Home is Where Your Story Begins

October 27, 2010

Voting 101

Filed under: Life — my3daughters @ 5:44 pm

Hello Class.  Welcome to Voting 101.  I’m Ms. Dawn and I will be your instructor in this class.  I will be telling you Who to vote for, What to vote for, When to vote, Where to vote, Why to vote and How to vote.

Let’s start with an easy one, shall we:  When should you vote? The next election is on Tuesday, November 2, 2010.  Poll hours vary by location so please check with your local authorities as to the time.

Which leads us to the next topic:  Where should you vote? Locate your voter registration card.  Here in Michigan, you no longer need to present this card to vote, but it will give you the polling location you are to report to as well as information on the various districts in which you reside so you will know which candidates are the ones you should be considering.  Make sure you have a current card since this information may change.  Macomb County just did some redistricting in 2010.  When this happens, a new card is issued.

Sample Voter Registration Card

If this is your first time voting, you may be wondering:  How do I vote? This answer will vary depending on where you live.  I believe most if not all polling locations have staff in place to answer any questions you may have about voting.  They will not tell you who to vote for but they will tell you how to cast your vote.

Here’s a few things to know if you are voting in Macomb County, Michigan.  These may apply to other locations as well and discussion on this is welcome at the end of class.  When you arrive at the polling location you will be approached by lots of people asking you to vote for their candidate and handing you everything from flyers to pens to candy.  I even got a carnation once.  You can smile, take their stuff and then use it or dump it.  Or you can choose to do your best to avoid eye contact and get inside the building quickly.  They have to stay a certain distance from the entrance.  Please note that if you do take any of these items, they must be out of sight once you are in the building.  There’s usually a trashcan inside the door or put them in your pocket or purse.  Locate the room where the voting is taking place and have your driver’s license ready.  They will walk you through the rest.  Smile and be pleasant to the poll workers even if you have to wait in line.  Many are volunteers.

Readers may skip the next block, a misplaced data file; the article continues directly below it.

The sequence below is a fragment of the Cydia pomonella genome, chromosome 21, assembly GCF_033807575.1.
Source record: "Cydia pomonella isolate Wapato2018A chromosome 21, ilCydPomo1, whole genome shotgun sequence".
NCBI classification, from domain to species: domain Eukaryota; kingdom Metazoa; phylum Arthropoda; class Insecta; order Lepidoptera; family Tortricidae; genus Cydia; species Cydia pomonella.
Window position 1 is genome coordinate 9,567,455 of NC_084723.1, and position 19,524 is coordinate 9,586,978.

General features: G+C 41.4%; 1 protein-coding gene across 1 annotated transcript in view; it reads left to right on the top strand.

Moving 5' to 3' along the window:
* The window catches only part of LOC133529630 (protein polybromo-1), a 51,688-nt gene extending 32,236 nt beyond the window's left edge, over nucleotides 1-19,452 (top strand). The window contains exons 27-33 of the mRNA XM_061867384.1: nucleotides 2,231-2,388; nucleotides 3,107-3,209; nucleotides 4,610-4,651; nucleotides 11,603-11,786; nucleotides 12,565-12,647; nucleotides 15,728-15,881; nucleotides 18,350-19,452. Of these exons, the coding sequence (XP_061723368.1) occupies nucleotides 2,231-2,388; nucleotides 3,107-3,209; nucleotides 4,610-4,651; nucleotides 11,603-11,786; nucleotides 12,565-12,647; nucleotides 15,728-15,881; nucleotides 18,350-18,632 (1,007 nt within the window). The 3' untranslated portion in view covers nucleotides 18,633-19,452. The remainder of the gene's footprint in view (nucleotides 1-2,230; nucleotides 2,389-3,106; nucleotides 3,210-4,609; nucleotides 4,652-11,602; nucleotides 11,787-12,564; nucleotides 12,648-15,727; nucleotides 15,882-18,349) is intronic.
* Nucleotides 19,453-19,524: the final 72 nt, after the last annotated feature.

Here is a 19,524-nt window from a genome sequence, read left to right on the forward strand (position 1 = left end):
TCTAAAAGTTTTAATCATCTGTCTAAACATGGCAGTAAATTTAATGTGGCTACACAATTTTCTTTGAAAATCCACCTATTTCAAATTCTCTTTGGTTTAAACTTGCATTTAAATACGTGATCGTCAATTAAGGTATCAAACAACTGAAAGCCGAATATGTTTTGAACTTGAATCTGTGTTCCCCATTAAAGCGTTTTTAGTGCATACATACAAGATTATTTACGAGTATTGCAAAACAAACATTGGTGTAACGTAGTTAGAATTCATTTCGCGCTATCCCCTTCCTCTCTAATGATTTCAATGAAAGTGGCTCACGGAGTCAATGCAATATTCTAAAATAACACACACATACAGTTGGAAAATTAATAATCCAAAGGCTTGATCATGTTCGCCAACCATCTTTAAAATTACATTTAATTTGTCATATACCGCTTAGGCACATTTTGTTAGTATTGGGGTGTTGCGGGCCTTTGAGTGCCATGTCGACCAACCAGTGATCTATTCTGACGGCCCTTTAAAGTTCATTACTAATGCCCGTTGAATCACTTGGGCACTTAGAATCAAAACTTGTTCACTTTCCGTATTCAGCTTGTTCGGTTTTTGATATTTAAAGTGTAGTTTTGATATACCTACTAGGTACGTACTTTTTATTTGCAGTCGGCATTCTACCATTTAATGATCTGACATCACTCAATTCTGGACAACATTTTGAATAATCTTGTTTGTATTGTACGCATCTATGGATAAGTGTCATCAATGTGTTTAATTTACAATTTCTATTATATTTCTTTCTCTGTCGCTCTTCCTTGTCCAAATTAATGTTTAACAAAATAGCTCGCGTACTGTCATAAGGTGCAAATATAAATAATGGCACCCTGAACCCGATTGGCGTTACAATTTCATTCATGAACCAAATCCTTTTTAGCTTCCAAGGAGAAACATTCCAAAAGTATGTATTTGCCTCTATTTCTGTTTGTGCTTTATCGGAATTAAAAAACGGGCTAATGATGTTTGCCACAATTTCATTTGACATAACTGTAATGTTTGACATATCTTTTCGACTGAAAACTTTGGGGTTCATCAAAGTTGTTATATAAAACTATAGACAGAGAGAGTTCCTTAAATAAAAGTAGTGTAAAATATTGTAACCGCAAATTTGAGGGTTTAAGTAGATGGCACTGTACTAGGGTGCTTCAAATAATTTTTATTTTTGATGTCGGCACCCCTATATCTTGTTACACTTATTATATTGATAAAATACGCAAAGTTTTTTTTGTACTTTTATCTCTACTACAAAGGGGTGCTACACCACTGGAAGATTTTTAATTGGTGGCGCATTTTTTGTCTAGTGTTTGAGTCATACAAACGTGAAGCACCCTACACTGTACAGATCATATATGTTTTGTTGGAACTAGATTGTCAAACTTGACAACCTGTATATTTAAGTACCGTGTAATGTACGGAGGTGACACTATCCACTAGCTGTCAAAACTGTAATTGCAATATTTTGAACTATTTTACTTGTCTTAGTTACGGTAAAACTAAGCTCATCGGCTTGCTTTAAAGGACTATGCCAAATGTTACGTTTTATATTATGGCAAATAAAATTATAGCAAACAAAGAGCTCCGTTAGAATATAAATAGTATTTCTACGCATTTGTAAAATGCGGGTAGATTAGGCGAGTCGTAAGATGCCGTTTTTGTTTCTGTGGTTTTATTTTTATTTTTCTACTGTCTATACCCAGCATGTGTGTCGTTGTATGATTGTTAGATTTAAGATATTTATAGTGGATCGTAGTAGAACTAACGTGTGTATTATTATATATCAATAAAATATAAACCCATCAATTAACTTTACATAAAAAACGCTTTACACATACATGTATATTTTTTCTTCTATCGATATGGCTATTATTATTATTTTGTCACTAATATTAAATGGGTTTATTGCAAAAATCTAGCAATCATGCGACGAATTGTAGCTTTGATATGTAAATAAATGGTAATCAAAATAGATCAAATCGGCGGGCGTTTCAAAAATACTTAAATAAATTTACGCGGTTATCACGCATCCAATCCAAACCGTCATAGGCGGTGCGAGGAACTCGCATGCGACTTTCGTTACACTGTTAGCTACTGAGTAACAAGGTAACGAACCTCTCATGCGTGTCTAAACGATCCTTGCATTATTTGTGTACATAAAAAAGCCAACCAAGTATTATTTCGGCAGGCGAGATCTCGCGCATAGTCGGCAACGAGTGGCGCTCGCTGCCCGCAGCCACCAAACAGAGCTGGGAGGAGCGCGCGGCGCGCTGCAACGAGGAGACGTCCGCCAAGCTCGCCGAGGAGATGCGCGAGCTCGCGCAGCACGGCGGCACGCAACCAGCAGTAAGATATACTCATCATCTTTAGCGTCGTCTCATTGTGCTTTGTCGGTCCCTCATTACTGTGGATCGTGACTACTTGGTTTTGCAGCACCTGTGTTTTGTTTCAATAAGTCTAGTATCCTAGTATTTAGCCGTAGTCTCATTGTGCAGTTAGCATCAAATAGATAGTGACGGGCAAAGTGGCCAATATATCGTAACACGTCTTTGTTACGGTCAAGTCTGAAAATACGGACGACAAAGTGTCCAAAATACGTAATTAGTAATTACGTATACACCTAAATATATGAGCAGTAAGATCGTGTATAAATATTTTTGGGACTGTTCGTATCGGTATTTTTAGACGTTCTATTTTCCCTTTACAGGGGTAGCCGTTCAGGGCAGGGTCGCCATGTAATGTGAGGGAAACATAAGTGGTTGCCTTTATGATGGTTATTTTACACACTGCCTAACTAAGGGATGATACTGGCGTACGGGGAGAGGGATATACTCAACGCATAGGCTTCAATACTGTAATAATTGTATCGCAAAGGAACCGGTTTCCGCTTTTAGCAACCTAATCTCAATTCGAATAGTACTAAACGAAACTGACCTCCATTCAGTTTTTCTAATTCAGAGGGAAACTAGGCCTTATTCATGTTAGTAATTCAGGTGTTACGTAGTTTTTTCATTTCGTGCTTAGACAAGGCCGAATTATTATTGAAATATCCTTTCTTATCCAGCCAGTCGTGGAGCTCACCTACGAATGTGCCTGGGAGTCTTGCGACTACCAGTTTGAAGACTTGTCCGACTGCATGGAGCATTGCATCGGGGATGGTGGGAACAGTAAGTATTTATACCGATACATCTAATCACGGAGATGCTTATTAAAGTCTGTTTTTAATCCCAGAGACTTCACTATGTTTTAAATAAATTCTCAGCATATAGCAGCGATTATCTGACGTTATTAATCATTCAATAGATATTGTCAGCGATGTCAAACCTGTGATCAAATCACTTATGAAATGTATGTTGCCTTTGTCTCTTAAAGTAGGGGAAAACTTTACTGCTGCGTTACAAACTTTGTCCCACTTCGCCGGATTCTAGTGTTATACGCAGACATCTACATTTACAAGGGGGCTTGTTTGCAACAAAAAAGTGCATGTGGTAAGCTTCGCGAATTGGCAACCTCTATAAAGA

I’m sure many of you are asking:  Why should I vote? The answer is quite simple.  It is your responsibility as a citizen of the United States to make your voice heard.  And I always say, “If you don’t vote, you have no right to complain.”  If your candidate doesn’t win, you can say “Don’t look at me.  I voted for the other guy.”  If your candidate does win, you can contact them and say “Hey, I voted for you.  Now get the job done.”

I’ve left the two largest topics for last and we will discuss them together:  Who do I vote for? and What do I vote for? No one can answer these questions but you.  It is your duty to be an informed voter.  Find out if your local newspaper puts out a Voting Guide.  I recently picked up one at the library that is put out by the League of Women Voters of Michigan Nonpartisan.  Don’t stop there, however.  These are just a starting point.  You also have to remember that many of these “guides” are put out by people with agendas of their own.    They do have a few excellent purposes.  They will give you a list of everyone running.  And most will have a section that you can write your choices in, clip and take to the polls with you.  I find this especially handy if there are multiple proposals on the ballot.